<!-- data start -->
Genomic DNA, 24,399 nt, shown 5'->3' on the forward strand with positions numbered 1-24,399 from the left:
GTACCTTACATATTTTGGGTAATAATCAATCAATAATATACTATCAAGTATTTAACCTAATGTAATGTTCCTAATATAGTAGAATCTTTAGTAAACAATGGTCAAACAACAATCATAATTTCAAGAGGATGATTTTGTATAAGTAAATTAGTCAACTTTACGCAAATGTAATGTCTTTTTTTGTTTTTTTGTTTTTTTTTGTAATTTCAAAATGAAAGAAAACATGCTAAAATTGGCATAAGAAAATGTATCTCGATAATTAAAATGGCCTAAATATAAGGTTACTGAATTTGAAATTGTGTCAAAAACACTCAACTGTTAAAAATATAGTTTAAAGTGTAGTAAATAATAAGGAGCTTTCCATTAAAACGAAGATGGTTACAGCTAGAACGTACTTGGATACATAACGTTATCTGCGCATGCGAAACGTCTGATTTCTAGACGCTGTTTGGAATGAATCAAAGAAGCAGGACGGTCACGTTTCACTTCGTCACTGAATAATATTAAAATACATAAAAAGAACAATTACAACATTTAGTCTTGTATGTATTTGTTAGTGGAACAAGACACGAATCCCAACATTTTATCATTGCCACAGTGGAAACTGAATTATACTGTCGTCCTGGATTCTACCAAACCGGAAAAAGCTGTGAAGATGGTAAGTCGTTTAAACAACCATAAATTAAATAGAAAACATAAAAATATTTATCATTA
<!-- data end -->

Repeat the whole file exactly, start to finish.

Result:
Genomic DNA, 24,399 nt, shown 5'->3' on the forward strand with positions numbered 1-24,399 from the left:
GTACCTTACATATTTTGGGTAATAATCAATCAATAATATACTATCAAGTATTTAACCTAATGTAATGTTCCTAATATAGTAGAATCTTTAGTAAACAATGGTCAAACAACAATCATAATTTCAAGAGGATGATTTTGTATAAGTAAATTAGTCAACTTTACGCAAATGTAATGTCTTTTTTTGTTTTTTTGTTTTTTTTTGTAATTTCAAAATGAAAGAAAACATGCTAAAATTGGCATAAGAAAATGTATCTCGATAATTAAAATGGCCTAAATATAAGGTTACTGAATTTGAAATTGTGTCAAAAACACTCAACTGTTAAAAATATAGTTTAAAGTGTAGTAAATAATAAGGAGCTTTCCATTAAAACGAAGATGGTTACAGCTAGAACGTACTTGGATACATAACGTTATCTGCGCATGCGAAACGTCTGATTTCTAGACGCTGTTTGGAATGAATCAAAGAAGCAGGACGGTCACGTTTCACTTCGTCACTGAATAATATTAAAATACATAAAAAGAACAATTACAACATTTAGTCTTGTATGTATTTGTTAGTGGAACAAGACACGAATCCCAACATTTTATCATTGCCACAGTGGAAACTGAATTATACTGTCGTCCTGGATTCTACCAAACCGGAAAAAGCTGTGAAGATGGTAAGTCGTTTAAACAACCATAAATTAAATAGAAAACATAAAAATATTTATCATTA